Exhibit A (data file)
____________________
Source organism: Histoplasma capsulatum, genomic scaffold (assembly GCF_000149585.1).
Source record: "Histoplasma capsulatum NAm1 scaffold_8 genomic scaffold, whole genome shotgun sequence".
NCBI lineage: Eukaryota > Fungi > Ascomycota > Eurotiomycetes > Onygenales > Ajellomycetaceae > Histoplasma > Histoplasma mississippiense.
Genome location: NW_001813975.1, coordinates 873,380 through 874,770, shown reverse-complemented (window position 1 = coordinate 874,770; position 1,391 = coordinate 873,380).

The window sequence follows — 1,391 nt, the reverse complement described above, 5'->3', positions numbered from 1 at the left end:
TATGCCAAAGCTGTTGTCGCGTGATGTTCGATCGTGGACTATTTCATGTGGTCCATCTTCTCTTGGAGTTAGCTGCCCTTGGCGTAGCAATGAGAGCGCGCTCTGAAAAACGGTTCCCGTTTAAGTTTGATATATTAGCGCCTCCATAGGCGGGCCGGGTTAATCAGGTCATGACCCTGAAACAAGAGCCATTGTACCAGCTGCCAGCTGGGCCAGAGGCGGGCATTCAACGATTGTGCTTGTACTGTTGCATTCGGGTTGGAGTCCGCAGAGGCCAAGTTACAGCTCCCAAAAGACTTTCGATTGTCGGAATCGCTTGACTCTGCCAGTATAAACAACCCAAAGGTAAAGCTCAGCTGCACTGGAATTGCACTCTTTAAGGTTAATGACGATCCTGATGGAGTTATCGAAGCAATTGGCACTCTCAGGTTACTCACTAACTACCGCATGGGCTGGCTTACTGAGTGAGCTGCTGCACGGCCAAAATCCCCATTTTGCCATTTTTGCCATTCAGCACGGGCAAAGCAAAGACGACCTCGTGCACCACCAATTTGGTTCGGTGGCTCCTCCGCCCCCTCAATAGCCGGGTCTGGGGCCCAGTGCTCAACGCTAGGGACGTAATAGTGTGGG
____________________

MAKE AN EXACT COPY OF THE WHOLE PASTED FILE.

Source organism: Histoplasma capsulatum, genomic scaffold (assembly GCF_000149585.1).
Source record: "Histoplasma capsulatum NAm1 scaffold_8 genomic scaffold, whole genome shotgun sequence".
NCBI lineage: Eukaryota > Fungi > Ascomycota > Eurotiomycetes > Onygenales > Ajellomycetaceae > Histoplasma > Histoplasma mississippiense.
Genome location: NW_001813975.1, coordinates 873,380 through 874,770, shown reverse-complemented (window position 1 = coordinate 874,770; position 1,391 = coordinate 873,380).

The window sequence follows — 1,391 nt, the reverse complement described above, 5'->3', positions numbered from 1 at the left end:
TATGCCAAAGCTGTTGTCGCGTGATGTTCGATCGTGGACTATTTCATGTGGTCCATCTTCTCTTGGAGTTAGCTGCCCTTGGCGTAGCAATGAGAGCGCGCTCTGAAAAACGGTTCCCGTTTAAGTTTGATATATTAGCGCCTCCATAGGCGGGCCGGGTTAATCAGGTCATGACCCTGAAACAAGAGCCATTGTACCAGCTGCCAGCTGGGCCAGAGGCGGGCATTCAACGATTGTGCTTGTACTGTTGCATTCGGGTTGGAGTCCGCAGAGGCCAAGTTACAGCTCCCAAAAGACTTTCGATTGTCGGAATCGCTTGACTCTGCCAGTATAAACAACCCAAAGGTAAAGCTCAGCTGCACTGGAATTGCACTCTTTAAGGTTAATGACGATCCTGATGGAGTTATCGAAGCAATTGGCACTCTCAGGTTACTCACTAACTACCGCATGGGCTGGCTTACTGAGTGAGCTGCTGCACGGCCAAAATCCCCATTTTGCCATTTTTGCCATTCAGCACGGGCAAAGCAAAGACGACCTCGTGCACCACCAATTTGGTTCGGTGGCTCCTCCGCCCCCTCAATAGCCGGGTCTGGGGCCCAGTGCTCAACGCTAGGGACGTAATAGTGTGGG